Tag Archives: lime

Margarita – America’s #1 Tequila Delivery Device

This last Sunday (2/22) was National Margarita Day. It may seem like a strange time of year to schedule this, but my hunch is that it is because limes are in season right now, and the best margaritas use fresh squeezed lime juice. Whatever you may say about commercial margaritas, we can thank this drink for bringing tequila to America. As recently as the 1950’s, tequila was seen as a tough man’s drink and wasn’t very popular at all. Let’s shake one up.

Margarita (7-4-3)

  • 1 3/4 oz Tequila
  • 1 oz orange liqueur (Cointreau/Citronge)
  • 3/4 oz fresh squeezed lime juice

Shake with cracked ice until frosty and strain into a chilled, salt rimmed (optional) glass.


No, I didn't drink that monster all in one sitting.

A margarita is really a simple drink, basically a New Orleans
Tequila Sour and a predecessor to the Cosmo, with its roots traced back to the Daisy. In fact, ‘margarita’ means ‘daisy’ in Spanish.

With so few ingredients, you really need to pay attention to each one. Make sure to get a ‘puro‘ (100% agave) tequila and look for ‘Hecho en Mexico‘ on the label. Otherwise it is likely to be low quality stuff shipped over the border in a tanker and USA bottled. Some prefer a blanco here, claiming the oaky notes of a reposado or añejo are unwelcome, but I disagree. Obviously the base tequila makes a huge difference, but my experience had been that this is a classic example of the kind of mixology that gives you a way to use more inexpensive bottlings. My house mixing tequila was the Margaritaville blanco (a cheap mixto), but I recently picked up some Lunazul reposado. It’s 100% agave and available at a very reasonable price point. Next, do yourself a favor and trade up that old Triple Sec for something better. Jay over at Oh Gosh! has a great write-up of bottlings. Continuing on with the ingredients, you absolutely must use fresh limes, and if necessary adjust sweetness with the liqueur to balance out any extra tart limes.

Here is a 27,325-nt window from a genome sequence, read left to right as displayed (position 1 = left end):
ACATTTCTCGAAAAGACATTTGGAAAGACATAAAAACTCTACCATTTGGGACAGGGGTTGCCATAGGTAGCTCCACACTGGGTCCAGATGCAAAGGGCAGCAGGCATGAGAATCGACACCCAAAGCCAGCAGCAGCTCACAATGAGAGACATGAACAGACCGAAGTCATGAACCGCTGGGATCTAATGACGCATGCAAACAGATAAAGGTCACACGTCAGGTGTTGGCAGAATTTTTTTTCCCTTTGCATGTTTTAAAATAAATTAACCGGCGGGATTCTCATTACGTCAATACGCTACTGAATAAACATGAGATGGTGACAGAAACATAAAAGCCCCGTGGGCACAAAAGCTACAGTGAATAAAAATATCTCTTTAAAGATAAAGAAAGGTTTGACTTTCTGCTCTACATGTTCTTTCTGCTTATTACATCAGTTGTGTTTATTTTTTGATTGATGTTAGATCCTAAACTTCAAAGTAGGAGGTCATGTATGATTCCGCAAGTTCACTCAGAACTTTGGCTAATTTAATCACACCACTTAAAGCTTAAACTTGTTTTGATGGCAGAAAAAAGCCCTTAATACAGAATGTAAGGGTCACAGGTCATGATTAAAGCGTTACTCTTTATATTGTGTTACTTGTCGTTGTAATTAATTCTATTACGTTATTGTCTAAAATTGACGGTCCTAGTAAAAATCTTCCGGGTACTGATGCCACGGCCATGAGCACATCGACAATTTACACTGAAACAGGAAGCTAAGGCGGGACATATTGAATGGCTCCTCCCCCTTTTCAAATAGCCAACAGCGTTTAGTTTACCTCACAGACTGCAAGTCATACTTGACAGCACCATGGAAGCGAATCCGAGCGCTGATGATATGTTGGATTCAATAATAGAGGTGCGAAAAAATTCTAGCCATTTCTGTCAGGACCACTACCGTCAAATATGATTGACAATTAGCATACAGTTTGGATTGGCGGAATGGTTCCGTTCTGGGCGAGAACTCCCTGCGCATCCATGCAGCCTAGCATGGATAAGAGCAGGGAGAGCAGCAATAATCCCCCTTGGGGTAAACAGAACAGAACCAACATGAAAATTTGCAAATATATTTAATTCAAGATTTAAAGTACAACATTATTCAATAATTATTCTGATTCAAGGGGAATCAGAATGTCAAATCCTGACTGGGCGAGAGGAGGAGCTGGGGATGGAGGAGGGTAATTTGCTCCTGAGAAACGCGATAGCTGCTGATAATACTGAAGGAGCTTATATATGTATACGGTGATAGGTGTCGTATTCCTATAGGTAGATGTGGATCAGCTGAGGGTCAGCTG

How much variation before it is no longer a margarita? Margaritas are quite bastardized these days, but the recipe is surprisingly flexible. I currently favor the 3-2-1 recipe I first tried after reading Regan’s Joy of Mixology, mostly because it is easy to remember. Before that I used a recipe of approximately 4-3-2. There are schools of thought that use some lemon, maybe some simple syrup and a fair number of the current crop of gourmet recipes includes some zest from the citrus. Gran Marnier is a common component of a ‘Cadillac Margarita’, but this is starting to stray a little far for my taste. Blood orange juice, pomegranate, mango and even passion fruit (lillikoi) have made their way into ‘margaritas’ I’ve seen in restaurants.

Going simpler, there are those that substitute agave nectar for the orange liqueur, to better taste the tequila, but I have trouble calling that a margarita.

Anyway, don’t forget about the venerable margarita when you are looking for a drink to make. I don’t make a heck of a lot of margaritas around the house (at least not in the winter) but it is a classic for a reason. And next time you find yourself sipping on a top-shelf tequila or mezcal, think about the humble margarita and its role in bringing that spirit to the American market.